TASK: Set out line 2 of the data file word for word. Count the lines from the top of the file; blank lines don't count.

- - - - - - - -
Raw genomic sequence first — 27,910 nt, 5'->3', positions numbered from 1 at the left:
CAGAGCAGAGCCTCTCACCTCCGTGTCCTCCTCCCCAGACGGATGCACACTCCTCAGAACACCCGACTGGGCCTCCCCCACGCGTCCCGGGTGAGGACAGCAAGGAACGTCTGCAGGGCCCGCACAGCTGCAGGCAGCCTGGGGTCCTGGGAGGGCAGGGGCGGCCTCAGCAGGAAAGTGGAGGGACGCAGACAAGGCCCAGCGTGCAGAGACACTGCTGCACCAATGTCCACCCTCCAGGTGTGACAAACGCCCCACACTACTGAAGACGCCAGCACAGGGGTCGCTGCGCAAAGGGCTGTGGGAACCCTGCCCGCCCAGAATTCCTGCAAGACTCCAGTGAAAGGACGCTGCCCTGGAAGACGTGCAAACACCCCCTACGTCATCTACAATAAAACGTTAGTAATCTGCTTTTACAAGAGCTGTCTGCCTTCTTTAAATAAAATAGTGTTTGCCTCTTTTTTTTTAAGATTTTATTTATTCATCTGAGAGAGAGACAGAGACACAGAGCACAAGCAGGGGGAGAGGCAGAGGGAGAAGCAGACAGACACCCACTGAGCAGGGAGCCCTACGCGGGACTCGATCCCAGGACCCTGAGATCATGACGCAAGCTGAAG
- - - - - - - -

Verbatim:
CAGAGCAGAGCCTCTCACCTCCGTGTCCTCCTCCCCAGACGGATGCACACTCCTCAGAACACCCGACTGGGCCTCCCCCACGCGTCCCGGGTGAGGACAGCAAGGAACGTCTGCAGGGCCCGCACAGCTGCAGGCAGCCTGGGGTCCTGGGAGGGCAGGGGCGGCCTCAGCAGGAAAGTGGAGGGACGCAGACAAGGCCCAGCGTGCAGAGACACTGCTGCACCAATGTCCACCCTCCAGGTGTGACAAACGCCCCACACTACTGAAGACGCCAGCACAGGGGTCGCTGCGCAAAGGGCTGTGGGAACCCTGCCCGCCCAGAATTCCTGCAAGACTCCAGTGAAAGGACGCTGCCCTGGAAGACGTGCAAACACCCCCTACGTCATCTACAATAAAACGTTAGTAATCTGCTTTTACAAGAGCTGTCTGCCTTCTTTAAATAAAATAGTGTTTGCCTCTTTTTTTTTAAGATTTTATTTATTCATCTGAGAGAGAGACAGAGACACAGAGCACAAGCAGGGGGAGAGGCAGAGGGAGAAGCAGACAGACACCCACTGAGCAGGGAGCCCTACGCGGGACTCGATCCCAGGACCCTGAGATCATGACGCAAGCTGAAG